The UK’s Institution of Mechanical Engineers (IMechE) has completed a new investment into a company called Inductosense.
Inductosense, a spin-out of Bristol University, is developing novel ultrasonic sensors for monitoring corrosion, cracks or defects, which the IMechE says “has the potential to cut maintenance and downtime costs of wind turbines and nuclear power plants”.
The technology is known as the WAND – Wireless And Non Destructive system ” and it works by bringing a measurement probe near to a compact, battery-free sensor installed on a structure.
The sensors are small, passive and wireless and can therefore be permanently attached to structures, even if the structures are beneath a layer of material or coating. This leads to a significant reduction in cost and downtime associated with convention monitoring.
Stephen Tetlow MBE, Chief Executive of the Institution of Mechanical Engineers, said: “The technology Inductosense is developing has the potential to cut maintenance and downtime costs of wind turbines, nuclear power plants and other large infrastructure à¢€- making maintenance more efficient and low-cost.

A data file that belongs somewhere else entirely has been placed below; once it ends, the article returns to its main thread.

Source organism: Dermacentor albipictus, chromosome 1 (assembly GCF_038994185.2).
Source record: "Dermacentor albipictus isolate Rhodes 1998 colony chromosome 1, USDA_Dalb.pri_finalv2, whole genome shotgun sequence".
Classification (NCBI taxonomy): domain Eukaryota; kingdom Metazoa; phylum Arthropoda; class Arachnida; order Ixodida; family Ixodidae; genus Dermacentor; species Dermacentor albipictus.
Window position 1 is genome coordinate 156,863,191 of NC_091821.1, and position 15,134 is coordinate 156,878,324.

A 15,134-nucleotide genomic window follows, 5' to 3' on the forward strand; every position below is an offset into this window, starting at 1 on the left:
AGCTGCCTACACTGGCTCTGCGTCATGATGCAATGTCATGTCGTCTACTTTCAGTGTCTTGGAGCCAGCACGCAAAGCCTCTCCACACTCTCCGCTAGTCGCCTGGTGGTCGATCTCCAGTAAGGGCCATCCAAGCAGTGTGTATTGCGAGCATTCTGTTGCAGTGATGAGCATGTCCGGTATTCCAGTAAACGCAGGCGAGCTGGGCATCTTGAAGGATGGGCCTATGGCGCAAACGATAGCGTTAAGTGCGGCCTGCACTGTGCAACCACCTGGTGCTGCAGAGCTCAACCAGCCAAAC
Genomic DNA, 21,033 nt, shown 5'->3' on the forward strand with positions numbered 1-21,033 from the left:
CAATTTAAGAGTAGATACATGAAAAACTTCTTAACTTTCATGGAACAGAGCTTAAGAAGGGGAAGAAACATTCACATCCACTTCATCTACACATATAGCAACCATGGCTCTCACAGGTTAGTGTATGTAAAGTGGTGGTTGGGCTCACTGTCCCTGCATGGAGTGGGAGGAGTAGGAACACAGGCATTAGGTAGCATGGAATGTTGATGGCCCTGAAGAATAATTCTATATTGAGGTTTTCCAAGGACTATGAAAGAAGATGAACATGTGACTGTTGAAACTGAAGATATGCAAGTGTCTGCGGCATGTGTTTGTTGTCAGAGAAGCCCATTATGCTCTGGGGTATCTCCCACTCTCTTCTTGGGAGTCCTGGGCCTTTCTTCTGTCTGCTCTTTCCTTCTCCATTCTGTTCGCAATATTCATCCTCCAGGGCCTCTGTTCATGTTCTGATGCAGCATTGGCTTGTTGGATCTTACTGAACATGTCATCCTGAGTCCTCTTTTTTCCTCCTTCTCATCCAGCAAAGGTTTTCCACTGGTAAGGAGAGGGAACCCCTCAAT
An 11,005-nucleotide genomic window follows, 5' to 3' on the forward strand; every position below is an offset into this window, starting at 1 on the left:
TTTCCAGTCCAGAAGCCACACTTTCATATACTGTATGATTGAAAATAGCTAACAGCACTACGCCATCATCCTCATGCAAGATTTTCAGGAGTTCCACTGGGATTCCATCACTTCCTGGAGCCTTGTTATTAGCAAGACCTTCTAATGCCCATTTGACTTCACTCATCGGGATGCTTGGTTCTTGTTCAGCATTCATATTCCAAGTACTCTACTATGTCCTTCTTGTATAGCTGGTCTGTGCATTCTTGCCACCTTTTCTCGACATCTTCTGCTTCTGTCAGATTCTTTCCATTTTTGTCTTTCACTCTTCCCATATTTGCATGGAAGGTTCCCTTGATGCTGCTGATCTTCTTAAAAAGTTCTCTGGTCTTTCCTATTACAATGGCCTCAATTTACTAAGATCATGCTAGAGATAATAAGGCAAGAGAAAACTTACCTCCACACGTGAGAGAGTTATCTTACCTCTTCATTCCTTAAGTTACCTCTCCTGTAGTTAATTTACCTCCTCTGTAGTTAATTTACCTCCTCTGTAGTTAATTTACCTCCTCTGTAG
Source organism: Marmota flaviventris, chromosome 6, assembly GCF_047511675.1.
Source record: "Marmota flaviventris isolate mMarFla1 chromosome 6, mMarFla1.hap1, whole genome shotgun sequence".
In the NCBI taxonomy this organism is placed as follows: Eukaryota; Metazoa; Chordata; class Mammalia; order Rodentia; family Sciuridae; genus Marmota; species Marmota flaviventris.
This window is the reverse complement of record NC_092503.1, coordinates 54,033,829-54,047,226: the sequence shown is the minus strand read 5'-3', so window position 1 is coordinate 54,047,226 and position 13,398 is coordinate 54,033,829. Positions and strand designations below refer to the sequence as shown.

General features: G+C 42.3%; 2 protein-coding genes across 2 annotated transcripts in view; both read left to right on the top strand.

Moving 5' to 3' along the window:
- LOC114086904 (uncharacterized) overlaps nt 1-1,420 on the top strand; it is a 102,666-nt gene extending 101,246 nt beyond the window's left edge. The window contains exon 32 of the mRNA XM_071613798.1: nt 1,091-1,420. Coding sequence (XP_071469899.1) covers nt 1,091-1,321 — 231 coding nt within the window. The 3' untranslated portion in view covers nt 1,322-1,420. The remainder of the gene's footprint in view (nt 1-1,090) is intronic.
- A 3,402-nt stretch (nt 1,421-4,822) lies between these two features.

“It is exciting that we can support cutting-edge technologies, like those being developed by Inductosense that are, in George Stephenson’s words, ‘likely to be useful to the world’.
“The Institution wants to help companies overcome the hurdle between research and development and bringing a product to market, and apart from the monetary investment, this will also connect Inductosense to the vast resources and network of the Institution and its membership.”
Dr Matt Butcher, Inductosense chief executive, said: “Over the past year we have had great success in development of the technology and commercial traction. With the investment we want to accelerate our pace and progress from trials to commercial deployment of sensors. We are also commercialising some exciting new products.”
The Institution’s investment was made through its Stephenson Fund, which it launched in 2015 to help companies overcome the investment hurdle between research and development and bringing a product to market.
The fund, initially worth a total of à‚£2 million, is in line with the Institution of Mechanical Engineers’ original statement of purpose set out by founder George Stephenson in 1847 to ‘give an impulse to invention likely to be useful to the world’.à‚